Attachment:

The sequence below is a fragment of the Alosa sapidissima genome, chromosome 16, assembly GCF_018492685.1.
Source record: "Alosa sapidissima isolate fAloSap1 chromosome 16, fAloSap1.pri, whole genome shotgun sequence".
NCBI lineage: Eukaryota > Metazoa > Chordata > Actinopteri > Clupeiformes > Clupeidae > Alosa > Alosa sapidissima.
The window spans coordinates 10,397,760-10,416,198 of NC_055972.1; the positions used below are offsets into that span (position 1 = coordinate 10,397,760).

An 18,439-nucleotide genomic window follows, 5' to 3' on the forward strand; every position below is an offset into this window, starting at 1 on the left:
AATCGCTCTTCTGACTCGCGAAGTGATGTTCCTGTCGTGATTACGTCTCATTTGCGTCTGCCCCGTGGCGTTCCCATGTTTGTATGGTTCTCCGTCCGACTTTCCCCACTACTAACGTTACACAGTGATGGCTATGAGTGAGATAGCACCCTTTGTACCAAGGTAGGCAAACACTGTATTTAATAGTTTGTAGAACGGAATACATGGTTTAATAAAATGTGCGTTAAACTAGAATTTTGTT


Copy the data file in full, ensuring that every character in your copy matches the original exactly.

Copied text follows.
The sequence below is a fragment of the Alosa sapidissima genome, chromosome 16, assembly GCF_018492685.1.
Source record: "Alosa sapidissima isolate fAloSap1 chromosome 16, fAloSap1.pri, whole genome shotgun sequence".
NCBI lineage: Eukaryota > Metazoa > Chordata > Actinopteri > Clupeiformes > Clupeidae > Alosa > Alosa sapidissima.
The window spans coordinates 10,397,760-10,416,198 of NC_055972.1; the positions used below are offsets into that span (position 1 = coordinate 10,397,760).

An 18,439-nucleotide genomic window follows, 5' to 3' on the forward strand; every position below is an offset into this window, starting at 1 on the left:
AATCGCTCTTCTGACTCGCGAAGTGATGTTCCTGTCGTGATTACGTCTCATTTGCGTCTGCCCCGTGGCGTTCCCATGTTTGTATGGTTCTCCGTCCGACTTTCCCCACTACTAACGTTACACAGTGATGGCTATGAGTGAGATAGCACCCTTTGTACCAAGGTAGGCAAACACTGTATTTAATAGTTTGTAGAACGGAATACATGGTTTAATAAAATGTGCGTTAAACTAGAATTTTGTT